Halfway to Copenhagen

The Copenhagen negotiations will hopefully prevent dangerous global climate change
Copenhagen is where the future of our planet will be decided. So why is there such little media interest in the run-up to the talks, asks Phil England.

You could be forgiven for not knowing it was happening - media coverage of the most important story on Earth has been virtually negligible. Compared to the positive buzz on the Guardian website last December for example, when everyone and their grandmother was blogging from the UN climate talks, at the halfway point to Copenhagen, the news value of how the talks are progressing is apparently considered slight.

And yet, if we don't understand the issues, follow the talks as they unfold and subject our government's negotiating positions to close scrutiny, then there might be no scope for getting things back on track by the time December comes around.

So here, in a nutshell, is what happened in Bonn in June.

Rich countries put forward weak unilateral targets for cuts in greenhouses gases for 2020. The roll-call of shame is as follows (with cuts expressed relative to 1990 levels): Canada 2.7%; United States 0-4%; Japan 8%; EU 20%-30%; Norway 30%; and Russia 10-15% (which actually represents an increase on current levels). New Zealand have said that they won't announce their target until later in the year and Australia's pitch is unclear as it is expressed using a base year of 2000. Even these weak targets look better than they actually are, as they include significant amounts of offsets.

No surprise then that scientists have concluded that these offers - as well as statements of intent from poor countries - are virtually certain to take us over the largely outdated two degrees threshold.

This bottom up approach, guided by narrow national interests will never work. That's why back in Poznan last December, the Kyoto Protocol part of the talks was given a mandate for deciding on a group target for rich countries. In four weeks of formal talks this year, they have failed to do this. So a group of 40 developing countries have put forward formal proposals that rich countries undertake cuts of at least 40 per cent by 2020. The Association of Small Island States have gone further and demanded cuts of 45 per cent with the aim of limiting global temperature rise to no more than 1.5C and thereby guaranteeing their right to survival.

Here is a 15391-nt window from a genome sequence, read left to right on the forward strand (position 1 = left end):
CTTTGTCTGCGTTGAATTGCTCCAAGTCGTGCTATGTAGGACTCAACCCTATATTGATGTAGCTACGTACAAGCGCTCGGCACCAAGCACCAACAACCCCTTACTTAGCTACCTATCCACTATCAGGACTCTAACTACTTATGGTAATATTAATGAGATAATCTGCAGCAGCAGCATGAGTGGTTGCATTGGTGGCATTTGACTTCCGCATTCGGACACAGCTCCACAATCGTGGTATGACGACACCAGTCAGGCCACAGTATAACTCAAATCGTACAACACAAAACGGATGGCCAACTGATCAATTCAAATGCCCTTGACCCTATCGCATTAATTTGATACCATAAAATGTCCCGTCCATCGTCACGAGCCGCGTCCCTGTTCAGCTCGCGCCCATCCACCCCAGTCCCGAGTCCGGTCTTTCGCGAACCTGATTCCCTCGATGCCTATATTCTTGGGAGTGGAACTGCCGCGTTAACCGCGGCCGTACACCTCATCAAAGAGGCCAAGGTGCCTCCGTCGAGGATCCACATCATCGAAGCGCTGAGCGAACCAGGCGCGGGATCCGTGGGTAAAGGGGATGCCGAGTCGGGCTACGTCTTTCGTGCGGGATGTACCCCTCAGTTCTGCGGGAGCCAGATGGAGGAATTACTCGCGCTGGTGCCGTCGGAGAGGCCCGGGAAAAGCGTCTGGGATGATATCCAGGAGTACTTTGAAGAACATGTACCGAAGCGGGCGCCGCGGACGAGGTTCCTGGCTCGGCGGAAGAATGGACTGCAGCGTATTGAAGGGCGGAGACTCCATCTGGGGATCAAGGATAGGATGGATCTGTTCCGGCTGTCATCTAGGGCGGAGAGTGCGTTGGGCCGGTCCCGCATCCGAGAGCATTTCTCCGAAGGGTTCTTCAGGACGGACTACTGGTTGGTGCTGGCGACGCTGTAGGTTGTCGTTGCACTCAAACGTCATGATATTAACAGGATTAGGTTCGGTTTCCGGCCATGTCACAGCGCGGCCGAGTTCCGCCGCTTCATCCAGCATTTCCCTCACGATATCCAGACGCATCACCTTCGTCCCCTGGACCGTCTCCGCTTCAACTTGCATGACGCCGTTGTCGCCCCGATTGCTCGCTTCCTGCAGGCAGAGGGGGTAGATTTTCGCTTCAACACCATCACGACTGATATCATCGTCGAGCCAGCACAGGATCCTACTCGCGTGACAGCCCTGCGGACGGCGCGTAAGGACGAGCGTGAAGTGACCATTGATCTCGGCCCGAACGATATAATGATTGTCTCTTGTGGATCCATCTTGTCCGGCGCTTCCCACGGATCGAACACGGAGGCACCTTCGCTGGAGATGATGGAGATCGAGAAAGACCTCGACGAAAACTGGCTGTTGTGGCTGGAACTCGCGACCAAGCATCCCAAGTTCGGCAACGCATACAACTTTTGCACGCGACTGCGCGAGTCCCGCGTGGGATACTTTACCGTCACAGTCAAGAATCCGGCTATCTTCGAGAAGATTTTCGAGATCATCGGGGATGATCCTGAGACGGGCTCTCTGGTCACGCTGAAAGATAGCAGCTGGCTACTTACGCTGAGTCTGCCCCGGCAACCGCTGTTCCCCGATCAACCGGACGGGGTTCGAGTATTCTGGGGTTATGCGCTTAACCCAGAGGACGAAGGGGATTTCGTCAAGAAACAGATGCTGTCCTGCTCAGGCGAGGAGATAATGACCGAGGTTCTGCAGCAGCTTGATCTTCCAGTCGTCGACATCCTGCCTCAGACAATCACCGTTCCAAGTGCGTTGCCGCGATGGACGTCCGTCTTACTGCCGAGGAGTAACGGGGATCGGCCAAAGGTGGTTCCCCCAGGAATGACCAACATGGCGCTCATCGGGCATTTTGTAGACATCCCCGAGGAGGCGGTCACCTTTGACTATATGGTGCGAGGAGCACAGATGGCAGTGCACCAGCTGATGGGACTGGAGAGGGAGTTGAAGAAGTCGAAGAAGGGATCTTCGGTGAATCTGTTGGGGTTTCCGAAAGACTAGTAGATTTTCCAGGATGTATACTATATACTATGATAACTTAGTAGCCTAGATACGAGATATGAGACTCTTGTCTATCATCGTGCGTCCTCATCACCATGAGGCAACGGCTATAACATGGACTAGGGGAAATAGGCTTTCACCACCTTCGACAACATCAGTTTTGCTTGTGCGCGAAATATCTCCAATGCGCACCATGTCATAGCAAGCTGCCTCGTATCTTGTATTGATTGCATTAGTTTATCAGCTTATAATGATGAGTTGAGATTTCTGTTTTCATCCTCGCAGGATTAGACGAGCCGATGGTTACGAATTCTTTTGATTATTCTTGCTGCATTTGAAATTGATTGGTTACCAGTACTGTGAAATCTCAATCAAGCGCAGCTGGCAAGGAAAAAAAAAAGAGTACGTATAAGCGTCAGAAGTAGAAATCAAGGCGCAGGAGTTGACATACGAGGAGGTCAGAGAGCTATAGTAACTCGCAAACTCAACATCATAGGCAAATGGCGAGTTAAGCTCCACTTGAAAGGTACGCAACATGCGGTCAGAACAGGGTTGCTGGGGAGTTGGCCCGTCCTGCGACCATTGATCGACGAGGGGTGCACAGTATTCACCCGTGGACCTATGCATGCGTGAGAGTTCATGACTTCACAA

If the deal is to be fair - and without fairness there will be no deal - these cuts need to be made entirely at home without offsets. In addition, the rich minority needs to provide finance to the poor majority for adaptation, damage and losses; and to enable their transitions to low-carbon economies.

A radical crash programme of action and massive transfer of resources is now necessary, arising from the failure of the rich to act in accordance with their duty to lead which was enshrined in the UN Framework Convention on Climate Change back in 1990. Their failure to act has also brought us perilously close to the brink of climate catastrophe and left the developing world little room for growing out of poverty.

No matter how the rich world tries to spin it, after two decades of negotiations the ball remains firmly in their court. As a guide to how far we have to go in the next six months however, the head of International Climate Change at the UK Department of Energy & Climate Change, Peter Betts, said in Bonn that 40 per cent reductions are 'laughable.'

It seems governments are going to take a lot of shaming and pressurising to get them to commit to the necessary scale of action. In less than five months there needs to be a collective epiphany on the part of rich world heads of states, that it is in their own interests to decarbonise their economies as soon as possible. Avoiding the high-carbon lock-in of new coal, roads and airports will make it cheaper and easier for us to achieve and bring numerous co-benefits. It is also the only option left available to us to ensure that our life support system comes off the endangered list.

Phil England is producer of 'The 300-350 Show' for Climate Radio and The Ecologist: www.climateradio.org


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